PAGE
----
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The pancreas can’t exist without this gene

Welcome to The Weekly Gene, a blog series brought to you by Helix that introduces a different human gene each week. We’ll share important facts, relevant research, and how these genes might be related to certain conditions and traits. It’s a great way to build your DNA vocabulary, learn more about the code that makes all of us unique, and find a path to the genetic insights that are important to you.
Want to know more about a specific gene? Let us know by tweeting @my_helix with #WeeklyGene.

November is Diabetes Awareness Month. There’s a good chance that diabetes, in one of its several forms, affects you or someone you love—roughly 9-10% of Americans have the disease. This staggering figure reflects an urgent need to understand more about how diabetes develops, and how best to treat it.
Following decades of research, scientists have found that genetics can influence a person’s predisposition for diabetes; in some cases, it can even be the primary factor driving disease development. Diabetes is most simply described as a disease where the body has trouble maintaining healthy blood sugar levels. In humans, the pancreas is responsible for the regulation of blood sugar levels. But when changes occur in the DNA that affect pancreatic function, diabetes can develop. One such change occurs in a gene known as PDX1.
The development of the human body is a fascinating process: somehow, a small set of cells gives rise to a fully formed human being. What causes these cells to take on different identities—skin cell, liver cell, heart cell, and so on—is an intensely studied topic. Knowing how the body develops can help us understand why certain diseases occur, and may even lead to new cures using regenerative medicine. For example, understanding how the pancreas develops might allow us to one day cure certain forms of diabetes. Science isn’t quite there yet, but current research has revealed links between some genes involved in pancreas development and diabetes.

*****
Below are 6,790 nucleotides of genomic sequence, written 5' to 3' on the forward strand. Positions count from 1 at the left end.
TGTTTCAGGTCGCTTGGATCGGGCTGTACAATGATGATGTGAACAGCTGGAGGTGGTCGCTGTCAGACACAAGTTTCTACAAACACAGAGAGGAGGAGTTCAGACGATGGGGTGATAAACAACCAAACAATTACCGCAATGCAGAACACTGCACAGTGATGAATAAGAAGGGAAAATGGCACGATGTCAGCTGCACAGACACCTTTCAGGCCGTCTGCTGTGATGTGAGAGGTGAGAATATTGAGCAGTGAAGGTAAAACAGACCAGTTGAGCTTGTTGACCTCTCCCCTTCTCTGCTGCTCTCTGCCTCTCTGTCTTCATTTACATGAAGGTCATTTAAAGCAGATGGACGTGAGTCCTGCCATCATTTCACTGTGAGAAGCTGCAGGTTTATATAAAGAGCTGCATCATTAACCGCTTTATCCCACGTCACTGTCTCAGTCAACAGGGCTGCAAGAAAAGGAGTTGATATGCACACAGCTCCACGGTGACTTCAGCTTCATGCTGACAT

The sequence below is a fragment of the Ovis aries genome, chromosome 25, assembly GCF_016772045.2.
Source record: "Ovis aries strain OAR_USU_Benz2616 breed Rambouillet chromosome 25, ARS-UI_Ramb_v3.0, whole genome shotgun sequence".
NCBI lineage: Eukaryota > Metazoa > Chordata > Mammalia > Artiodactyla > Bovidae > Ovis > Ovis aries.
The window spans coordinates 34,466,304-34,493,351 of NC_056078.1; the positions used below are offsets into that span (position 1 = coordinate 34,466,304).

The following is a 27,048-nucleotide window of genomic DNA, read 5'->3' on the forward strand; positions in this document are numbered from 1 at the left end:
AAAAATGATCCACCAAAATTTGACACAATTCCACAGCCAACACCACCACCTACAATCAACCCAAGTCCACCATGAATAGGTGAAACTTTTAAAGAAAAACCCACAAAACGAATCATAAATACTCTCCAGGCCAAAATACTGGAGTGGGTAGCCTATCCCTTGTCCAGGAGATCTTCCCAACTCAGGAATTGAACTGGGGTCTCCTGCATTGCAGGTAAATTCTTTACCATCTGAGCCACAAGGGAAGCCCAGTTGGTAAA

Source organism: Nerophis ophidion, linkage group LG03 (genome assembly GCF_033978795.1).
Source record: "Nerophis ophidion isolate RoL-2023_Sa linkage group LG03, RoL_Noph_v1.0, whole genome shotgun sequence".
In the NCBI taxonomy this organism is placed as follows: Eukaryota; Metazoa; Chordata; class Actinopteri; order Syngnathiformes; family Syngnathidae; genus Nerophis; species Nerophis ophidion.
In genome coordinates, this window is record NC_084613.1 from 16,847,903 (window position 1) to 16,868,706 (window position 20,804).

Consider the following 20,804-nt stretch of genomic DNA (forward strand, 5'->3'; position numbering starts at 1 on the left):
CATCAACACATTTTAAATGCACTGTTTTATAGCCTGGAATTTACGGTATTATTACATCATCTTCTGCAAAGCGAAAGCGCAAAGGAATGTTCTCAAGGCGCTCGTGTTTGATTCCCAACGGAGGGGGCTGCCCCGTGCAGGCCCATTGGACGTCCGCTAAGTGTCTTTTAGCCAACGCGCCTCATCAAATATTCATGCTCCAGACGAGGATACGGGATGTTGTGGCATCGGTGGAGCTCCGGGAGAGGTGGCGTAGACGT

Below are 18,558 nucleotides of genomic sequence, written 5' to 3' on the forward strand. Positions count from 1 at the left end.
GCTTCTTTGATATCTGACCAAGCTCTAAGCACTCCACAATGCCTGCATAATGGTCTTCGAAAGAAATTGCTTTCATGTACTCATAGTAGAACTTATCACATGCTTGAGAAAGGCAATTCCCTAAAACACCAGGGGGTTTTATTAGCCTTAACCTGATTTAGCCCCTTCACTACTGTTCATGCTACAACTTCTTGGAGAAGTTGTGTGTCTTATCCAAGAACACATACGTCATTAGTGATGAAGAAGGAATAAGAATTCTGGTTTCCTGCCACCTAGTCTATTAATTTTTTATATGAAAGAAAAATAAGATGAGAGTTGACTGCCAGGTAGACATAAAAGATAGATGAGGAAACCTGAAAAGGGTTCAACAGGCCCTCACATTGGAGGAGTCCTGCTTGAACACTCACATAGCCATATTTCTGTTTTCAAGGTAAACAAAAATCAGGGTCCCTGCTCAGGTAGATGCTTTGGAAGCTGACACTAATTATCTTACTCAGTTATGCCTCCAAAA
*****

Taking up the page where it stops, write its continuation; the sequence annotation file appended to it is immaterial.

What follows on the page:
During embryonic growth, the pancreas develops from a mass of cells that also gives rise to other organs including the liver and gall bladder. The pancreas regulates blood sugar levels (among other functions) by secreting hormones into the bloodstream. These hormones can stimulate sugar removal from the blood (insulin) or sugar release into the blood (glucagon). This is a complex process that requires the pancreas to have specialized cell types that are capable of sensing sugar and releasing the appropriate hormone. The development of these specialized cells is controlled, in part, by the PDX1 gene.
PDX1 binds to the DNA, and promotes the expression of genes that are integral to pancreatic cell development and function. When embryonic cells begin to make PDX1, it’s the first step in committing those cells towards a pancreatic identity. This gene continues to be used even after the organ develops and actively helps regulate the production of insulin. Variations in the DNA sequence coding for PDX1 can have significant effects on pancreatic function. One of these known variants leads to a non-functional PDX1 protein, which causes a type of diabetes known as Maturity Onset Diabetes in the Young (MODY).
MODY is a rarely diagnosed form of diabetes caused by alterations in the DNA coding for key sugar-regulating proteins. There are multiple forms of MODY which can be caused by one or more variations that can occur in 13 different genes. The effect of these variations can differ based on the specific gene(s) where they occur. If a person carries one copy of the altered PDX1 gene, they will likely have trouble producing enough insulin in response to elevated blood sugar levels. More severe problems occur if a person inherits two copies of the altered PDX1 gene, including the complete loss of a pancreas, although this is a very rare circumstance. When only one copy of the PDX1 gene is altered, the body can compensate for the lower insulin production rate until approximately 30 years of age, at which point most people with a PDX1 variant are identified as diabetic.
MODY may be present in as many as 5% of those currently diagnosed with diabetes. But commonly, they aren’t aware that their diabetes is MODY because the symptoms closely resemble characteristic features of Type 1 and Type 2 diabetes. Genetic testing can help differentiate between MODY and other types of diabetes. Importantly, MODY is a heritable form of diabetes which means that it can run in families. Individuals who test positive for MODY are encouraged to discuss this with family members, as they may have also inherited DNA variations associated with diabetes.
It is important for those with MODY to be aware they’re affected by it, because they may be able to start treatment regimens that manage their symptoms more effectively and have minimal impact on their quality of life. In some cases, MODY may be treated with oral therapeutics which can be preferable to the daily injections required for insulin therapy.
The most important thing to remember about diabetes—not just during Diabetes Awareness Month, but every month of the year—is that it’s manageable. Modern treatment plans and genetic testing can help a great deal, and researchers continue to make groundbreaking discoveries. Hopefully, diabetes will one day be cured for the millions who are affected by it. In the meantime, knowledge is power.